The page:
Oops, don’t look too closely, or you might catch a glimpse of the collective nature of creativity! That’s the message from an article in yesterday’s The New York Times, “Hi, Gorgeous. Haven’t I Seen You Somewhere?” (August 28, 2005; registration firewall). The piece, by Fred A. Bernstein, looks at the remarkable similarities between buildings designed by different architects. Are they cases of piracy, creative derivation or simply our shared zeitgeist expressing itself?
Does Randall Stout’s Art Museum of Western Virginia (top) look like a copy of Frank Gehry’s celebrated Guggenheim Bilbao? Did David M. Childs, an architect at Skidmore, Owings & Merrill, steal a design from an architectural student, Thomas Shine, resulting in an unusual lawsuit charging copyright infringement? (For more on _Shine v. Childs and links, see Donna Wentworth’s post at Copyfight and some of the links she provides, such as William Patry’s copyright blog and photos in Architectural Record.)
The question of piracy/imitation/copying may be interesting, but the very inquiry avoids a deeper inquiry into some basic premises. Is copyright protection for buildings really an appropriate public policy? Architects and real-estate developers hardly need copyright protection in order to have the incentive to build new buildings, as Wentworth notes, because architects:
…have other ways of protecting their authorship interests: Architecture clients need full buildings designed, not just pictures of facades; architects can complain publicly about others who fail to give credit for inspiration, lowering the reputation of someone who copyright law might say has only used an unprotectible idea [see Ellickson]; and the great designers aren’t just re-selling their last-years’ designs in any event.
Ellickson in this case is Robert Ellickson, the Yale law professor who wrote a classic, Order Without Law: How Neighbors Settle Disputes, recently reprinted by Harvard University Press. The book deals with the subtle ways in which social norms operate, often more efficiently and effectively than formal legal remedies or market mechanisms.
Another overarching point that deserves recognition is the collective dimensions of nearly any creativity: As Fred A. Bernstein elaborates in his article:
Another reason accusations of plagiarism rarely make it to court is that architecture, despite the romantic image of the solitary genius, is largely a collaborative pursuit. Principal, project architect, project designer and outside consultants of all stripes contribute to a design. All the while, young architects move from firm to firm, spreading ideas and sometimes eventually opening their own, competing offices. As for student architects, well, just because they don’t get paid for their work doesn’t mean it never enters the commercial arena. “There’s so much rich activity going on at the schools,” said Bill Sharples of the Manhattan firm SHoP/Sharples Holden Pasquarelli, “it’s hard not to be influenced by it.” With so many influences and so many echoes, authorship is rarely a simple question.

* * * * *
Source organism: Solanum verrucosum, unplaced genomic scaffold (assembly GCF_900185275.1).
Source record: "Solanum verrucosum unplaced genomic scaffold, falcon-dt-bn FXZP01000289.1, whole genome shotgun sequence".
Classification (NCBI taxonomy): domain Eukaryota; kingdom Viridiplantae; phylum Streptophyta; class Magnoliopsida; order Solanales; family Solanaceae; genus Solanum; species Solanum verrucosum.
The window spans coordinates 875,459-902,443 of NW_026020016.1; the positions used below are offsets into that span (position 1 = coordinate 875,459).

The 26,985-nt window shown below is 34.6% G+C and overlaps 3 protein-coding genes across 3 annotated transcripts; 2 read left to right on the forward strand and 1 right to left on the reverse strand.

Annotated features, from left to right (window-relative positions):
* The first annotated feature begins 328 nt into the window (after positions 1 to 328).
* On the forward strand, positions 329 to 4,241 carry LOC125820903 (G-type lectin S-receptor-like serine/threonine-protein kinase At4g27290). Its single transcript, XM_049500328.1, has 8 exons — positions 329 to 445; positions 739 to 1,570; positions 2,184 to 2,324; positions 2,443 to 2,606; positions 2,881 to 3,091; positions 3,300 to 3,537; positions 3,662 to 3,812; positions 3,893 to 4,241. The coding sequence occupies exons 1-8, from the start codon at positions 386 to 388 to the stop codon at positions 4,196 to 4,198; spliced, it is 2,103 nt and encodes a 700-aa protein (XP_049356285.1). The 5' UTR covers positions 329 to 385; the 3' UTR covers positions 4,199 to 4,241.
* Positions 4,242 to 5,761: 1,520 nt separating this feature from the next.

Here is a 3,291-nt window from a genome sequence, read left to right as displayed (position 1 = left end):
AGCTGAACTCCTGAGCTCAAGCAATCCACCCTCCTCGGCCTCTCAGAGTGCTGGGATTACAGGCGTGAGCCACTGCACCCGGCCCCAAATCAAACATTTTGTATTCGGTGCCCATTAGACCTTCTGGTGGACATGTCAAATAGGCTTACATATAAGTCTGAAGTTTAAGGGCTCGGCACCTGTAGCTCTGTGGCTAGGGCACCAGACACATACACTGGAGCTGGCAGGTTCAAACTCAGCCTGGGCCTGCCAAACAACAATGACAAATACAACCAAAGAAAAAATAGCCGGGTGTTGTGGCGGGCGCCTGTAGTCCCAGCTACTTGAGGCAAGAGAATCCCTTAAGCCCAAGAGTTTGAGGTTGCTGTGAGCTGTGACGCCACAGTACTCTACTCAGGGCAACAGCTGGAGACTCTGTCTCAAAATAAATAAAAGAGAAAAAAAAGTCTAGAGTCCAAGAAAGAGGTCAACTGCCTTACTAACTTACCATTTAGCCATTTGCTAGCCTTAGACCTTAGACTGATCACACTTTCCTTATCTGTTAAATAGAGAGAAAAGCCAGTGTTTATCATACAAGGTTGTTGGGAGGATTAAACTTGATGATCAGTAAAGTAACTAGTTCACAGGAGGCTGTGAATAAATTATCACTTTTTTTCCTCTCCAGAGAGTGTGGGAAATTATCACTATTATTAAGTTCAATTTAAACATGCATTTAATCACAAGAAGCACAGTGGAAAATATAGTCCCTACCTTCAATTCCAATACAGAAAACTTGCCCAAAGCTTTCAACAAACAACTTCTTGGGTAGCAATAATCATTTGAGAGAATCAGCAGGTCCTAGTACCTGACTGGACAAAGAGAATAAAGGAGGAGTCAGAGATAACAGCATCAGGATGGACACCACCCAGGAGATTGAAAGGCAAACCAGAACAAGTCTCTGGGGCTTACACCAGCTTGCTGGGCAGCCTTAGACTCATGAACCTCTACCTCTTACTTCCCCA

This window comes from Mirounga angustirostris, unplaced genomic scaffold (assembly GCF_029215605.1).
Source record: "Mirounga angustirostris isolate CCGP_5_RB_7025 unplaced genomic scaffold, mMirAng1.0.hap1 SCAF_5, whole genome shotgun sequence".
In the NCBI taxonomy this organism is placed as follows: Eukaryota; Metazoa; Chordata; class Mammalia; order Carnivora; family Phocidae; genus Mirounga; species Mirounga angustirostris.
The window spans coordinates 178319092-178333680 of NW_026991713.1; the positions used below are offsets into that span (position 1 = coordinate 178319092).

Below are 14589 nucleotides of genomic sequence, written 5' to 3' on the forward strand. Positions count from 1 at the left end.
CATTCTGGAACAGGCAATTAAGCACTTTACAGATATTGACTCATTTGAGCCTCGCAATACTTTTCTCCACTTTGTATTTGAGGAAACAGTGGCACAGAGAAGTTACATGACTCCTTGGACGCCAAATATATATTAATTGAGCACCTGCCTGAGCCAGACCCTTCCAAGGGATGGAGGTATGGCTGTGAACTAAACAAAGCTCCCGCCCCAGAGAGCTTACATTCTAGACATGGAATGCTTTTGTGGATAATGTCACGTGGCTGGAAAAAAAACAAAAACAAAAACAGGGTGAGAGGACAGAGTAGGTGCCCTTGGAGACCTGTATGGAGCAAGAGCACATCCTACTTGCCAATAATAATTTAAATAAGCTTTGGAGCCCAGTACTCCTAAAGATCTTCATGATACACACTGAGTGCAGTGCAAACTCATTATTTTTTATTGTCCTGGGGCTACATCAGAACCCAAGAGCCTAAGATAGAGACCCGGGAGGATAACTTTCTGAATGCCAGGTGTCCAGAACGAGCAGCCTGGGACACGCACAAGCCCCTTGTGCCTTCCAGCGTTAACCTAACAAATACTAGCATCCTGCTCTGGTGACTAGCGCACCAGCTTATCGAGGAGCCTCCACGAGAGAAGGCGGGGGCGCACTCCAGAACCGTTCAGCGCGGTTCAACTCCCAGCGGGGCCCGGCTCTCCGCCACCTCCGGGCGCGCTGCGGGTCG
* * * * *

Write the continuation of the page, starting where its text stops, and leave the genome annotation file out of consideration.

bq. Markus Dochantschi, a New York architect, concurred. “Think of Rauschenberg and Jasper Johns,” he said. “Or Cezanne and Pissarro, who quite openly responded to each other’s work. In art, that’s considered creativity, not plagiarism. If there were more of a communal sprit in architecture, people wouldn’t see this as a problem.”
The communal spirit is precisely what drives “originality” in so many creative endeavors — folk, jazz, blues, hip-hop, not to mention fast-moving genres like apparel design and (ahem) blogging. IP law has tricked us into thinking that individual genius is the only thing that drives “originality,” when in fact it also has a lot to do with its host community. As an OTC post by Lewis Hyde once asked, could Bob Dylan have emerged without Woody Guthrie, Pete Seeger, Joan Baez and a whole raft of others? Not likely. So why should he or any other copyright holder have such bitter complaints when someone is inspired (even in startlingly similar ways) by them?